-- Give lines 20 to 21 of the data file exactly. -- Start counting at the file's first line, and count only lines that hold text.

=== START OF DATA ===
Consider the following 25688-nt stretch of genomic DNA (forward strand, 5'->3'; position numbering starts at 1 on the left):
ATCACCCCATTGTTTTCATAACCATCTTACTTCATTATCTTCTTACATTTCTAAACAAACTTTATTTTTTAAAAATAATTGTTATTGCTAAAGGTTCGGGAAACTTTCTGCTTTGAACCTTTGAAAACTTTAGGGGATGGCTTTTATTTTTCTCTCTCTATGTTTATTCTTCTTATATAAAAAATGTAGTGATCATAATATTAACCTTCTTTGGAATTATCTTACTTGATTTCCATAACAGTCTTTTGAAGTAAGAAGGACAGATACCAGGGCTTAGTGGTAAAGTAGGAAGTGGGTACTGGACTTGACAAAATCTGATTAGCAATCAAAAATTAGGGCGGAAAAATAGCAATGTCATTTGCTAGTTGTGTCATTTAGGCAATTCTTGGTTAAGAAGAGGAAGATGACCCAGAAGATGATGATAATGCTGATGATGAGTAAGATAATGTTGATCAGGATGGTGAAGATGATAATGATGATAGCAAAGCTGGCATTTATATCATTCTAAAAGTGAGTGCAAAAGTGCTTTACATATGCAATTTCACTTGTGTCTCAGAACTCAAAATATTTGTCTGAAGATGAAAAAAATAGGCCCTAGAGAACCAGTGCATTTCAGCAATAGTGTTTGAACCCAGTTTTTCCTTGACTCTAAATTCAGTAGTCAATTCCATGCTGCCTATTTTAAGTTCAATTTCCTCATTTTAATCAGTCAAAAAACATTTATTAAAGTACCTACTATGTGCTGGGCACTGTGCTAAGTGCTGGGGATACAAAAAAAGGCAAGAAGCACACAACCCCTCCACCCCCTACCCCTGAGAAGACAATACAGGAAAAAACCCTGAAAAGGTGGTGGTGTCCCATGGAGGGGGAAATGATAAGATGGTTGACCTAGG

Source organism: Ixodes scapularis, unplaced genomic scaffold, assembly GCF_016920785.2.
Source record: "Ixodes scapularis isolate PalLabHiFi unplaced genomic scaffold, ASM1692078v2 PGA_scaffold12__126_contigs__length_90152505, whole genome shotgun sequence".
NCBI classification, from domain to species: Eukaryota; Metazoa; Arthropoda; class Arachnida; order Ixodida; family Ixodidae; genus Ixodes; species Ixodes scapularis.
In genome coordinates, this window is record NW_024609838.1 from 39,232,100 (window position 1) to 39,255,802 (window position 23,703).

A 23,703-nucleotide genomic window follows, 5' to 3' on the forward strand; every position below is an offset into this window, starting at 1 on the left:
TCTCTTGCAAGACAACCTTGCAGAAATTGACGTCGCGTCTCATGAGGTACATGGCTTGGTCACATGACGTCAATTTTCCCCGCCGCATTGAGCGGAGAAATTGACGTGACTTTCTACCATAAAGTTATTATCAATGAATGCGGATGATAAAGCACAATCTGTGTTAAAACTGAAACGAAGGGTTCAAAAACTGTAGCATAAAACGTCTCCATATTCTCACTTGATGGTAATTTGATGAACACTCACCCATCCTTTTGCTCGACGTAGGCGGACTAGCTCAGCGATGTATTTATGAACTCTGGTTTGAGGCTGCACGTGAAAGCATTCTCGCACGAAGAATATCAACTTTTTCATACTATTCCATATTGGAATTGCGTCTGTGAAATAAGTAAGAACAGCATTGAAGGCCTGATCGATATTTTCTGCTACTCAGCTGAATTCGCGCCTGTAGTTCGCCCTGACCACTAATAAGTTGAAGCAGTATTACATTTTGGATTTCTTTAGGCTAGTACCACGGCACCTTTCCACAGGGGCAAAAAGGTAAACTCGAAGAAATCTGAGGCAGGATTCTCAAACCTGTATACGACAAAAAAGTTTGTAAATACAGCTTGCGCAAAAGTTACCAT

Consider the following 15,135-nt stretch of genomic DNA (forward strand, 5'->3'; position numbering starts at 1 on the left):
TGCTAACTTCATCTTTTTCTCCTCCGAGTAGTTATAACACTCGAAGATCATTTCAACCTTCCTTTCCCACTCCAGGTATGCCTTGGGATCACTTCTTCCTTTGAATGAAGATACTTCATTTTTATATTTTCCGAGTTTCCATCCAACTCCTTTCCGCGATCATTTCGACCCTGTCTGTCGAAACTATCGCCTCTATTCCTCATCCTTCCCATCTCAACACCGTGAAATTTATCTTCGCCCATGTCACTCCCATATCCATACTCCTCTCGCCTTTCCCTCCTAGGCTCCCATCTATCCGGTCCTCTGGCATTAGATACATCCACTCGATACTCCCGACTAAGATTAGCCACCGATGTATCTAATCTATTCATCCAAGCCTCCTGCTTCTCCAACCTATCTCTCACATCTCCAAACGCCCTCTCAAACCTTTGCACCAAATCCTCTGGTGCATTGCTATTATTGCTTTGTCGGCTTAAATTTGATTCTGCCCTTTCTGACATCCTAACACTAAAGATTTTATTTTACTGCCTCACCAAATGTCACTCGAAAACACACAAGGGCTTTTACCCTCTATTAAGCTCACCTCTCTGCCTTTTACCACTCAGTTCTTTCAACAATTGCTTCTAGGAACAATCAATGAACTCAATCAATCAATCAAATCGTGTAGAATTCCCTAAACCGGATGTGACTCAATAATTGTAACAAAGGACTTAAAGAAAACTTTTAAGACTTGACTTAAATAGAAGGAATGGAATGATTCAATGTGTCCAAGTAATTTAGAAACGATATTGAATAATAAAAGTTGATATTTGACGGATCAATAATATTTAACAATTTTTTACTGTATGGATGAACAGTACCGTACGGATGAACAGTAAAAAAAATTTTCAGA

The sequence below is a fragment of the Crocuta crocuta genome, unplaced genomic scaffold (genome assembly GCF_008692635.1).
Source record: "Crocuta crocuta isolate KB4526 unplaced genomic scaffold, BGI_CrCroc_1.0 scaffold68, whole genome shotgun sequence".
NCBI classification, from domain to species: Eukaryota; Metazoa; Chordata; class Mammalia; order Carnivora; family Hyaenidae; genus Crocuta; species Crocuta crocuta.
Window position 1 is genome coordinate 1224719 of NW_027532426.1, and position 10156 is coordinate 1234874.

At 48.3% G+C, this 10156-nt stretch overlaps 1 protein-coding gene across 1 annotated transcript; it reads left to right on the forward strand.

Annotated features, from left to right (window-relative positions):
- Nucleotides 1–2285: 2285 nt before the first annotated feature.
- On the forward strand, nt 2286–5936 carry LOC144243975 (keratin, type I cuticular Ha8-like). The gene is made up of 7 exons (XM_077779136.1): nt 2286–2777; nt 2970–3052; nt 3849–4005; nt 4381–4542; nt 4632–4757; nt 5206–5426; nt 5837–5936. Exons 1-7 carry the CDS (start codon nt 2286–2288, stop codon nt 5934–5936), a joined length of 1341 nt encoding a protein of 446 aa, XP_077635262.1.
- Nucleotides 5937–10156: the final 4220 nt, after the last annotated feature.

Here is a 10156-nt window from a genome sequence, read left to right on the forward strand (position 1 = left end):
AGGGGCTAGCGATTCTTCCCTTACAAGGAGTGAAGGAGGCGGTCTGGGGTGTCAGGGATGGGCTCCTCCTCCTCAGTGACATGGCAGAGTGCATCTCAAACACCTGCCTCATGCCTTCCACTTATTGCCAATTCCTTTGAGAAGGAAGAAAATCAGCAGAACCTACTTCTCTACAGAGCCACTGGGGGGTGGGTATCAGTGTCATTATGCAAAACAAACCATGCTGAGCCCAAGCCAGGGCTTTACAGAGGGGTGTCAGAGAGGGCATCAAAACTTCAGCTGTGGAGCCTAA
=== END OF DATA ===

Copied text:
Here is a 10156-nt window from a genome sequence, read left to right on the forward strand (position 1 = left end):
AGGGGCTAGCGATTCTTCCCTTACAAGGAGTGAAGGAGGCGGTCTGGGGTGTCAGGGATGGGCTCCTCCTCCTCAGTGACATGGCAGAGTGCATCTCAAACACCTGCCTCATGCCTTCCACTTATTGCCAATTCCTTTGAGAAGGAAGAAAATCAGCAGAACCTACTTCTCTACAGAGCCACTGGGGGGTGGGTATCAGTGTCATTATGCAAAACAAACCATGCTGAGCCCAAGCCAGGGCTTTACAGAGGGGTGTCAGAGAGGGCATCAAAACTTCAGCTGTGGAGCCTAA